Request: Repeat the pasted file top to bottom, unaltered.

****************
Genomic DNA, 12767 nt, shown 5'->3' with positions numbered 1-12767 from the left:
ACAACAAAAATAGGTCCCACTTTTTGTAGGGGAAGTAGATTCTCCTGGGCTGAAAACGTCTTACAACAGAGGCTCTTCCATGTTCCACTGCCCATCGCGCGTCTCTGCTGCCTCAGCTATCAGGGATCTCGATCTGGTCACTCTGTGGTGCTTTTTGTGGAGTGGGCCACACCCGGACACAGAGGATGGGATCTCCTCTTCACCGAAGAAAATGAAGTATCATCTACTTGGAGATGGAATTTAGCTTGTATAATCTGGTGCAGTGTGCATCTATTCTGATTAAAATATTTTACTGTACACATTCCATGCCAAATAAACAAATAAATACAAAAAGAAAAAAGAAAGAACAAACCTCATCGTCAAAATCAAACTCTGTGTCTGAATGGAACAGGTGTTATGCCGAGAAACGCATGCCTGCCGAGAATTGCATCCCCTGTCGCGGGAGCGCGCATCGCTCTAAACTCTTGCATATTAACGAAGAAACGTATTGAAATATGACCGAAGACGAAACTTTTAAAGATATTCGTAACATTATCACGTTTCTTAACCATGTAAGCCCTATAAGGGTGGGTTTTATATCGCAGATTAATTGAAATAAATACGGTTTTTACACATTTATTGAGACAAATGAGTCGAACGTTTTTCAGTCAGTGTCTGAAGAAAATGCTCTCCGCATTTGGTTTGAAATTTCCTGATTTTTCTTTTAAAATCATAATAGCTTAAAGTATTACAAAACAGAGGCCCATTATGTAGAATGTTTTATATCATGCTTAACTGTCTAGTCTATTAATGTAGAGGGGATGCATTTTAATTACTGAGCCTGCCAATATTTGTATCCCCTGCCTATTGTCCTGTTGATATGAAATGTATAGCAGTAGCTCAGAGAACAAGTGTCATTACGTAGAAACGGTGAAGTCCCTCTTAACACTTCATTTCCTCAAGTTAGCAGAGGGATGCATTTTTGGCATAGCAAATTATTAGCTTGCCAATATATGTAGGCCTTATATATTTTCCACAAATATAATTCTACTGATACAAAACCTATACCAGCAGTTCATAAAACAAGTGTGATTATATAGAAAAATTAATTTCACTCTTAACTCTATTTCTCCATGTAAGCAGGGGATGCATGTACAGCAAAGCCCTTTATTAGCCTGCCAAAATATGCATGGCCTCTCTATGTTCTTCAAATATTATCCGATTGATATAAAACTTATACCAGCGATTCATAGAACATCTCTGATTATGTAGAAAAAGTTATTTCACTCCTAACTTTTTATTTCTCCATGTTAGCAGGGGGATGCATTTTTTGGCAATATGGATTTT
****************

Genomic DNA, 12767 nt, shown 5'->3' with positions numbered 1-12767 from the left:
ACAACAAAAATAGGTCCCACTTTTTGTAGGGGAAGTAGATTCTCCTGGGCTGAAAACGTCTTACAACAGAGGCTCTTCCATGTTCCACTGCCCATCGCGCGTCTCTGCTGCCTCAGCTATCAGGGATCTCGATCTGGTCACTCTGTGGTGCTTTTTGTGGAGTGGGCCACACCCGGACACAGAGGATGGGATCTCCTCTTCACCGAAGAAAATGAAGTATCATCTACTTGGAGATGGAATTTAGCTTGTATAATCTGGTGCAGTGTGCATCTATTCTGATTAAAATATTTTACTGTACACATTCCATGCCAAATAAACAAATAAATACAAAAAGAAAAAAGAAAGAACAAACCTCATCGTCAAAATCAAACTCTGTGTCTGAATGGAACAGGTGTTATGCCGAGAAACGCATGCCTGCCGAGAATTGCATCCCCTGTCGCGGGAGCGCGCATCGCTCTAAACTCTTGCATATTAACGAAGAAACGTATTGAAATATGACCGAAGACGAAACTTTTAAAGATATTCGTAACATTATCACGTTTCTTAACCATGTAAGCCCTATAAGGGTGGGTTTTATATCGCAGATTAATTGAAATAAATACGGTTTTTACACATTTATTGAGACAAATGAGTCGAACGTTTTTCAGTCAGTGTCTGAAGAAAATGCTCTCCGCATTTGGTTTGAAATTTCCTGATTTTTCTTTTAAAATCATAATAGCTTAAAGTATTACAAAACAGAGGCCCATTATGTAGAATGTTTTATATCATGCTTAACTGTCTAGTCTATTAATGTAGAGGGGATGCATTTTAATTACTGAGCCTGCCAATATTTGTATCCCCTGCCTATTGTCCTGTTGATATGAAATGTATAGCAGTAGCTCAGAGAACAAGTGTCATTACGTAGAAACGGTGAAGTCCCTCTTAACACTTCATTTCCTCAAGTTAGCAGAGGGATGCATTTTTGGCATAGCAAATTATTAGCTTGCCAATATATGTAGGCCTTATATATTTTCCACAAATATAATTCTACTGATACAAAACCTATACCAGCAGTTCATAAAACAAGTGTGATTATATAGAAAAATTAATTTCACTCTTAACTCTATTTCTCCATGTAAGCAGGGGATGCATGTACAGCAAAGCCCTTTATTAGCCTGCCAAAATATGCATGGCCTCTCTATGTTCTTCAAATATTATCCGATTGATATAAAACTTATACCAGCGATTCATAGAACATCTCTGATTATGTAGAAAAAGTTATTTCACTCCTAACTTTTTATTTCTCCATGTTAGCAGGGGGATGCATTTTTTGGCAATATGGATTTT